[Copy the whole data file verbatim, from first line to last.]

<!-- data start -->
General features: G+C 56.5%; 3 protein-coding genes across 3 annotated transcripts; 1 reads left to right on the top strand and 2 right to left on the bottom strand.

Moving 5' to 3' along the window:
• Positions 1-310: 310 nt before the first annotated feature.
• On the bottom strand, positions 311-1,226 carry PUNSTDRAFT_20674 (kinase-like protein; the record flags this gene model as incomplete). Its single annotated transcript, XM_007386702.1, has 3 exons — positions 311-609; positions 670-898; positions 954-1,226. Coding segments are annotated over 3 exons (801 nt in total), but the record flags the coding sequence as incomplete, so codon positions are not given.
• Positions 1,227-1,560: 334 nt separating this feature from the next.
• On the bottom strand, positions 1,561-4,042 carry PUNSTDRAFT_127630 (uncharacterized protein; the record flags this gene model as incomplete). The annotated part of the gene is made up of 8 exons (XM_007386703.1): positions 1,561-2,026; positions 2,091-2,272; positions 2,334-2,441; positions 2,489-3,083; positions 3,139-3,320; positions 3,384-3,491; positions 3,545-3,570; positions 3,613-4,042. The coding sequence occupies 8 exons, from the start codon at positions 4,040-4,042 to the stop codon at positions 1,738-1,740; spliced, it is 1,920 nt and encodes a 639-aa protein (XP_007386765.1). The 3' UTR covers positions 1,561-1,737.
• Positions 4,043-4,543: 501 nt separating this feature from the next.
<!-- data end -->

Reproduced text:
General features: G+C 56.5%; 3 protein-coding genes across 3 annotated transcripts; 1 reads left to right on the top strand and 2 right to left on the bottom strand.

Moving 5' to 3' along the window:
• Positions 1-310: 310 nt before the first annotated feature.
• On the bottom strand, positions 311-1,226 carry PUNSTDRAFT_20674 (kinase-like protein; the record flags this gene model as incomplete). Its single annotated transcript, XM_007386702.1, has 3 exons — positions 311-609; positions 670-898; positions 954-1,226. Coding segments are annotated over 3 exons (801 nt in total), but the record flags the coding sequence as incomplete, so codon positions are not given.
• Positions 1,227-1,560: 334 nt separating this feature from the next.
• On the bottom strand, positions 1,561-4,042 carry PUNSTDRAFT_127630 (uncharacterized protein; the record flags this gene model as incomplete). The annotated part of the gene is made up of 8 exons (XM_007386703.1): positions 1,561-2,026; positions 2,091-2,272; positions 2,334-2,441; positions 2,489-3,083; positions 3,139-3,320; positions 3,384-3,491; positions 3,545-3,570; positions 3,613-4,042. The coding sequence occupies 8 exons, from the start codon at positions 4,040-4,042 to the stop codon at positions 1,738-1,740; spliced, it is 1,920 nt and encodes a 639-aa protein (XP_007386765.1). The 3' UTR covers positions 1,561-1,737.
• Positions 4,043-4,543: 501 nt separating this feature from the next.